Energy efficiency - Smart Cities Initiative
The Smart Cities Initiative aims to improve the energy efficiency and to deploy renewable energy in large cities beyond the levels envisaged for the EU energy and climate change policy. This Initiative will support cities and regions to take ambitious and pioneering measures to progress by 2020 towards a 40% reduction of greenhouse gas emissions through sustainable use and production of energy. This will require systemic approaches and organisational innovation, encompassing energy efficiency, low carbon technologies and the smart management of supply and demand. In particular, measures on buildings, local energy networks and transport would be the main components of the Initiative. It builds on existing EU and national policies and measures and it draws upon the other SET-Plan Industrial Initiatives in particular the solar and electricity grid. It also relies on the European Economic Plan for Recovery, and public-private partnerships on Buildings and Green Cars.
In order to achieve the above measures, the Smart Cities Initiative proposes ambitious development, deployment and testing programmes for building, energy networks (heating and cooling, electricity) and transport applications to test and validate advanced energy efficient and low carbon technologies and programme strategies under real-life conditions. This includes the testing and assessment in the next 10 years of up to 200 zero-energy buildings in different climatic zones, of different strategies for the refurbishment of existing buildings; the establishment of up to 10 development and deployment programmes for smart grids in cities, the set up of development and testing programmes for the large deployment of low carbon transport systems and alternative fuel vehicles. In parallel, demonstration programmes will focus on the large scale deployment of RES heating and cooling in cities and their integration in energy efficient buildings. The cost of such a European programme is estimated at €10-€12 billion over the next ten years.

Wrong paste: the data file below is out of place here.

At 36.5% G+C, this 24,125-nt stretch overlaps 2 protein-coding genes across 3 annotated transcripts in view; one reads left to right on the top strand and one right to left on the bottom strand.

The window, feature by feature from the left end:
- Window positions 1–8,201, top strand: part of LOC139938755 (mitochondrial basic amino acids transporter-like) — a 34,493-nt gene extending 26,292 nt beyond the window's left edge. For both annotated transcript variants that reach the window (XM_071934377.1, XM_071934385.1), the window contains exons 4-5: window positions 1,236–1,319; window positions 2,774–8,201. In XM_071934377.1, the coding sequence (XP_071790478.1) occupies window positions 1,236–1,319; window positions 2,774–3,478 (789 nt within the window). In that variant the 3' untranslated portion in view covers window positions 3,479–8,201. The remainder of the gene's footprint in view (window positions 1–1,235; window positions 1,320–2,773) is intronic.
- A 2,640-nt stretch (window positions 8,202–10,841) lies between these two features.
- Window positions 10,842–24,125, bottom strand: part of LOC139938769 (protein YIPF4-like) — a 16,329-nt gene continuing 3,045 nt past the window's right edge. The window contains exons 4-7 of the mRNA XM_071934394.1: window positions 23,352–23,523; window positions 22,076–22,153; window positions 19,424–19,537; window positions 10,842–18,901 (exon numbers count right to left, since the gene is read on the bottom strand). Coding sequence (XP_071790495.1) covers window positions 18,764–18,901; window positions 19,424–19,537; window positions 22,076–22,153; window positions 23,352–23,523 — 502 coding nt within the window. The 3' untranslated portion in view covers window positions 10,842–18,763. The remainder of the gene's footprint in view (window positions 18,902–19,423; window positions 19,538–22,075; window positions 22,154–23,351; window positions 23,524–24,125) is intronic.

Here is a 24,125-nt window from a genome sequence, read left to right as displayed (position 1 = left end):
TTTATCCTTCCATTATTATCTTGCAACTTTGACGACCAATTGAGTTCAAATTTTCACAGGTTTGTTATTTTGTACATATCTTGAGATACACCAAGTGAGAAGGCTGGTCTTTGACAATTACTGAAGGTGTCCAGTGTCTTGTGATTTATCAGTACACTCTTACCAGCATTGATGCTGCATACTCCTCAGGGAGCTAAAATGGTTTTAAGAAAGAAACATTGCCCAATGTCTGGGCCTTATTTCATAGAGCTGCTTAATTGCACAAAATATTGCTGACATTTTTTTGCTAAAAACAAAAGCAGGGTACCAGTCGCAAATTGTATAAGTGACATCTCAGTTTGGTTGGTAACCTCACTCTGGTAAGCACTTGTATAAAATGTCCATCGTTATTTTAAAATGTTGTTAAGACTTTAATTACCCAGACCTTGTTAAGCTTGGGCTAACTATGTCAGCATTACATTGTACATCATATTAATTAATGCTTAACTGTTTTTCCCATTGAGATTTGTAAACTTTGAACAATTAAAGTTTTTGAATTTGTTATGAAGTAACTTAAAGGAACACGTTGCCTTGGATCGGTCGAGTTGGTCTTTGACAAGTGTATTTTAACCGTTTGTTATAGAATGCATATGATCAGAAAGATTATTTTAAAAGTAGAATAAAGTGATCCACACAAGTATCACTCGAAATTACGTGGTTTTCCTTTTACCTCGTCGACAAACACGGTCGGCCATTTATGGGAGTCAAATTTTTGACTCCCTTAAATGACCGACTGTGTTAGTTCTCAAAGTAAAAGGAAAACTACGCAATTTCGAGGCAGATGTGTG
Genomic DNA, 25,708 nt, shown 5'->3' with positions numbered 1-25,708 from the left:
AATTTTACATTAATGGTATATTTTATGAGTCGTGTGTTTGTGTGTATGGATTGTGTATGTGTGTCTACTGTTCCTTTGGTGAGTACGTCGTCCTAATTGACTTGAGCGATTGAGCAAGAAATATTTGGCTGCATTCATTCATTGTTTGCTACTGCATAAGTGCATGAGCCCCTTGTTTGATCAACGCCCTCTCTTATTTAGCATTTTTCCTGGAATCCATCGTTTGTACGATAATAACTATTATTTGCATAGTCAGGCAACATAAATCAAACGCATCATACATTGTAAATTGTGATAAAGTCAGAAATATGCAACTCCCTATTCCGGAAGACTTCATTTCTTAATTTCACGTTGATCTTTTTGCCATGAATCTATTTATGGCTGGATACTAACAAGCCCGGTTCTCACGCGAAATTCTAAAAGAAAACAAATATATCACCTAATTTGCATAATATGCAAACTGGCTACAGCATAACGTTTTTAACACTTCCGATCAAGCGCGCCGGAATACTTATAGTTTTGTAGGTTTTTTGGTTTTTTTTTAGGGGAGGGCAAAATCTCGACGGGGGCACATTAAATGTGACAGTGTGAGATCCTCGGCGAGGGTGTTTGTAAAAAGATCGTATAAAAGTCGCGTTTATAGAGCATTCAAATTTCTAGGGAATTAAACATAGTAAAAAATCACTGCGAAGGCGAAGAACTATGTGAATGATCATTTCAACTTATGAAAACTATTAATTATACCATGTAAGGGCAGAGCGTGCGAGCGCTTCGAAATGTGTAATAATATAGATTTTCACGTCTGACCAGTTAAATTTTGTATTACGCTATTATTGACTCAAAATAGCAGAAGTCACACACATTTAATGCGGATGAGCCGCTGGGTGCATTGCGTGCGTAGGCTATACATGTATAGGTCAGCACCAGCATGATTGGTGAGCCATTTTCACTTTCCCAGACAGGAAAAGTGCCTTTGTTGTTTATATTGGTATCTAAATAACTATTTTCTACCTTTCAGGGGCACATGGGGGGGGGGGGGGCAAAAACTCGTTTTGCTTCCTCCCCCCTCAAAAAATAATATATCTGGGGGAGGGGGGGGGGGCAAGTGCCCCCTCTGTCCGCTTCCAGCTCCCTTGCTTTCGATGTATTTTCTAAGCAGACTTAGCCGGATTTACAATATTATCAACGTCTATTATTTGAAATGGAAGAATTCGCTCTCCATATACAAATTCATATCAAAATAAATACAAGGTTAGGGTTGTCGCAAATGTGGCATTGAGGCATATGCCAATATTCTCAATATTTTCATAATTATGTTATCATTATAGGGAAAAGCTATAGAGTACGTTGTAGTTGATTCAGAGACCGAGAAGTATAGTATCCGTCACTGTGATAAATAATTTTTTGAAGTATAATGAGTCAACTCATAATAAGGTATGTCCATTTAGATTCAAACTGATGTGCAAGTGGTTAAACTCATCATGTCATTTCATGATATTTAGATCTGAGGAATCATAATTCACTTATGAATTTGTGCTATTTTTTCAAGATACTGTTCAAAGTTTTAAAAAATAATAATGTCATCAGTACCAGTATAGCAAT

Key milestones of the roadmaps
The global roadmap that appears below shows the key milestones of each EII, assuming that all activities start in 2010. More details are given in the individual roadmaps.
European Energy Research Alliance (EERA)
Achieving Europe's 2020 and 2050 targets on greenhouse gas emissions, renewable energy and energy efficiency will require the deployment of more efficient and advanced technologies. Research and development are essential to develop such new generations of energy technologies, to lower their costs and accelerate the time for market take-up. EERA is the EU response to a better organised and more efficient research based on European excellence. The objectives of the EERA are therefore to accelerate the development of new energy technologies in support of the SET-Plan by strengthening, expanding and optimising EU energy research capabilities through the sharing of world-class national facilities in Europe and the joint realisation of pan-European R&D programmes. In particular a number of joint programming activities are proposed in the areas of wind, solar, CCS, biofuels, geothermal, materials for nuclear energy, etc. These activities will be complemented with key partnerships with industry though the EIIs, universities and non-EU leading research institutes. The cost of the proposed activities is estimated to be 500 million euro per year.